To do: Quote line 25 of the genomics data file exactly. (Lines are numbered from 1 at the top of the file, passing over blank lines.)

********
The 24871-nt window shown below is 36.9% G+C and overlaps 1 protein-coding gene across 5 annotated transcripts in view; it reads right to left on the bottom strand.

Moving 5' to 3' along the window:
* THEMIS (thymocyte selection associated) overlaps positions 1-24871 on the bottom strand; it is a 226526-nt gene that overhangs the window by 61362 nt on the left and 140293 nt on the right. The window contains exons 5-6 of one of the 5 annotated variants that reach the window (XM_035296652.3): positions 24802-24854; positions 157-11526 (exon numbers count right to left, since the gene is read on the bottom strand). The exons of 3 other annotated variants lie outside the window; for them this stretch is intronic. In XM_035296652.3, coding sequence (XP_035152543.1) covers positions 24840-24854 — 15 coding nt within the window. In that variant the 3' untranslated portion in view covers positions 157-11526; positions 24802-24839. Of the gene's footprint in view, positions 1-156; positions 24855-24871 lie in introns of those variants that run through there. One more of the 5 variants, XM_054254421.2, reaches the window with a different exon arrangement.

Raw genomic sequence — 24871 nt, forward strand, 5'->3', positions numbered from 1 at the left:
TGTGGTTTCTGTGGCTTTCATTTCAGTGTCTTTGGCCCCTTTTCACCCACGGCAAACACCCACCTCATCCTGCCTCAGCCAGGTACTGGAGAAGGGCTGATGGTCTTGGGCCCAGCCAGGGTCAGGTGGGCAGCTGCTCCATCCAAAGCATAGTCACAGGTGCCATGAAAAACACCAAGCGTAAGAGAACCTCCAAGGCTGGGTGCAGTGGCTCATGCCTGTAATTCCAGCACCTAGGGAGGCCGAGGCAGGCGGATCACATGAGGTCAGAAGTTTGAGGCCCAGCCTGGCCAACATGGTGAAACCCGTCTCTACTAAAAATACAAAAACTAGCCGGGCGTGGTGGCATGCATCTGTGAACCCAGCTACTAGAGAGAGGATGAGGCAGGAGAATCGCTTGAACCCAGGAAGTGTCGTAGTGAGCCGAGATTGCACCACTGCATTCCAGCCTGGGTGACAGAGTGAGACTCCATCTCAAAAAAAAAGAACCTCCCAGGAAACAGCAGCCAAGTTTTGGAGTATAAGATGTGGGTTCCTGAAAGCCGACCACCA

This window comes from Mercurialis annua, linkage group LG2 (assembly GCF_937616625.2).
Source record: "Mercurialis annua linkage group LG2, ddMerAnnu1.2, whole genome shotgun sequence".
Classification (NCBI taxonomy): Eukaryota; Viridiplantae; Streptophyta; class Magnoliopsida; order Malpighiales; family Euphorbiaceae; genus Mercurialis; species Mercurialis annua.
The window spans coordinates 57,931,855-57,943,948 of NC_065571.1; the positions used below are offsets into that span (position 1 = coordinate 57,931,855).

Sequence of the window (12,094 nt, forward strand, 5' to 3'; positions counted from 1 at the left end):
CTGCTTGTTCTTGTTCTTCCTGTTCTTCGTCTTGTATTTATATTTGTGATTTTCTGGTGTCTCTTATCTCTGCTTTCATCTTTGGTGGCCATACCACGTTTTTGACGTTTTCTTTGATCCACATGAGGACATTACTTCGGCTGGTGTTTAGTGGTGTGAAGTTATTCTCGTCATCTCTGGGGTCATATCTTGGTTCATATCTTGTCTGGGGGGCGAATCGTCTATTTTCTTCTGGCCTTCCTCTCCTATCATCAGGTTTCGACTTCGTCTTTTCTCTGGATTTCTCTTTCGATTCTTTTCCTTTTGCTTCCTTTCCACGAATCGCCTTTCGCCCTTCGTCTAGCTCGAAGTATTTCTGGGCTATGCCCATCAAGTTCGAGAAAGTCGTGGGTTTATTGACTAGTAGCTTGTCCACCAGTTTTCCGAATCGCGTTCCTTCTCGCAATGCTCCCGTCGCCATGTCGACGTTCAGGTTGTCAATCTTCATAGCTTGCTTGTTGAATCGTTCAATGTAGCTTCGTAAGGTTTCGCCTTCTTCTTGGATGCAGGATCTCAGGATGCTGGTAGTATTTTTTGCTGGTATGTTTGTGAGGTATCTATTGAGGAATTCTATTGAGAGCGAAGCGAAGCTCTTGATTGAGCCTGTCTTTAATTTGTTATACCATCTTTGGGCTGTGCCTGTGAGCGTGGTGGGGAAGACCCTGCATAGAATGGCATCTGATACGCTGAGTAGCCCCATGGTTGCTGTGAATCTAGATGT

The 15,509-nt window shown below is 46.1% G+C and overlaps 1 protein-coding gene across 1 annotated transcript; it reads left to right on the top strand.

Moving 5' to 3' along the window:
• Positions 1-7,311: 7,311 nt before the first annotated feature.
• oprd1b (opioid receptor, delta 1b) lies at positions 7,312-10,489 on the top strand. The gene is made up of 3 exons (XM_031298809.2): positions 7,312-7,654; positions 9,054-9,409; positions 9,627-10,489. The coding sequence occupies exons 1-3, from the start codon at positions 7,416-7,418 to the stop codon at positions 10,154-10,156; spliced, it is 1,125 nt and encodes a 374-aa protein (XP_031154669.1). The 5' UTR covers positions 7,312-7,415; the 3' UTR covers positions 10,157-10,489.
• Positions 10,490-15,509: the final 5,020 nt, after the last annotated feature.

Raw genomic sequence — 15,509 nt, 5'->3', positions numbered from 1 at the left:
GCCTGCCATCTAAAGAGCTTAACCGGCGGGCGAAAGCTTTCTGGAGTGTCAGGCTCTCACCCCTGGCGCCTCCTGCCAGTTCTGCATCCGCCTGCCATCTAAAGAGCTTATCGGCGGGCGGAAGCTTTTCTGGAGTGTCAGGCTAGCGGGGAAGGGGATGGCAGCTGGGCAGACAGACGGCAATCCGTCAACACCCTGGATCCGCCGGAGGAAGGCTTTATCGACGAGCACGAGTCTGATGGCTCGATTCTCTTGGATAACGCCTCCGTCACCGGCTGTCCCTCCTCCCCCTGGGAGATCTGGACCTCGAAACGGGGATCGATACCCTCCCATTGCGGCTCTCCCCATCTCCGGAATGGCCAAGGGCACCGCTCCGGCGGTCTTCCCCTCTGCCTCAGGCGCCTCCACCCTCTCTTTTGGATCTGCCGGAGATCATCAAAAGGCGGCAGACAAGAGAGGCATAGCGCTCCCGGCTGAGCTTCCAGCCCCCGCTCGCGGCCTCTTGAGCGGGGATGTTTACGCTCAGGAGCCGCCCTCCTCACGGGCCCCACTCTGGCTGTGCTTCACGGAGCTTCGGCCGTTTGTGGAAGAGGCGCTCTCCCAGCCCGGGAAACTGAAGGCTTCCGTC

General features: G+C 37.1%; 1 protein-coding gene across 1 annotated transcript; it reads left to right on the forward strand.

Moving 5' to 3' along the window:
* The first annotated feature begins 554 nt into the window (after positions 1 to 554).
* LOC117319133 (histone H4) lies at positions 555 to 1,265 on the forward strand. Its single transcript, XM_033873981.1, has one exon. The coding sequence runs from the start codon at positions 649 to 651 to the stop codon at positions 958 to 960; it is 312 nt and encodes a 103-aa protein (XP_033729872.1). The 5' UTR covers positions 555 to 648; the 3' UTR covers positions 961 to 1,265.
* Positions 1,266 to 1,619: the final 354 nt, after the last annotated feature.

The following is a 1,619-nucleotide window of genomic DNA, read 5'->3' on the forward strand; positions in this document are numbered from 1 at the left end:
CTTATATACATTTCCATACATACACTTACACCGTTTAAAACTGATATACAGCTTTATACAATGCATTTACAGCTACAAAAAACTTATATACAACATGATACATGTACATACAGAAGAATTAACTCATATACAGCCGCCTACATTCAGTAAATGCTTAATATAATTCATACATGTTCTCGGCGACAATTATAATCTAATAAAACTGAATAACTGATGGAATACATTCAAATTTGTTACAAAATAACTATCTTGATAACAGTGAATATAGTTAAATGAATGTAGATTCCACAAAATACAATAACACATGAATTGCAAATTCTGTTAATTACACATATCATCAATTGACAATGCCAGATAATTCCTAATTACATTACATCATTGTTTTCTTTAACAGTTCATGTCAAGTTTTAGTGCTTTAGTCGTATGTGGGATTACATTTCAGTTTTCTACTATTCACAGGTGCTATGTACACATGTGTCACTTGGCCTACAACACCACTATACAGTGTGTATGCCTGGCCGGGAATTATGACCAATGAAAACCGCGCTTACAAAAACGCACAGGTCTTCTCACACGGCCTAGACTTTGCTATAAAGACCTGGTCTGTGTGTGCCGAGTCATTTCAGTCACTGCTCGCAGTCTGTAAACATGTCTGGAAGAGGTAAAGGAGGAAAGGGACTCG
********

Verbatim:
CTTATATACATTTCCATACATACACTTACACCGTTTAAAACTGATATACAGCTTTATACAATGCATTTACAGCTACAAAAAACTTATATACAACATGATACATGTACATACAGAAGAATTAACTCATATACAGCCGCCTACATTCAGTAAATGCTTAATATAATTCATACATGTTCTCGGCGACAATTATAATCTAATAAAACTGAATAACTGATGGAATACATTCAAATTTGTTACAAAATAACTATCTTGATAACAGTGAATATAGTTAAATGAATGTAGATTCCACAAAATACAATAACACATGAATTGCAAATTCTGTTAATTACACATATCATCAATTGACAATGCCAGATAATTCCTAATTACATTACATCATTGTTTTCTTTAACAGTTCATGTCAAGTTTTAGTGCTTTAGTCGTATGTGGGATTACATTTCAGTTTTCTACTATTCACAGGTGCTATGTACACATGTGTCACTTGGCCTACAACACCACTATACAGTGTGTATGCCTGGCCGGGAATTATGACCAATGAAAACCGCGCTTACAAAAACGCACAGGTCTTCTCACACGGCCTAGACTTTGCTATAAAGACCTGGTCTGTGTGTGCCGAGTCATTTCAGTCACTGCTCGCAGTCTGTAAACATGTCTGGAAGAGGTAAAGGAGGAAAGGGACTCG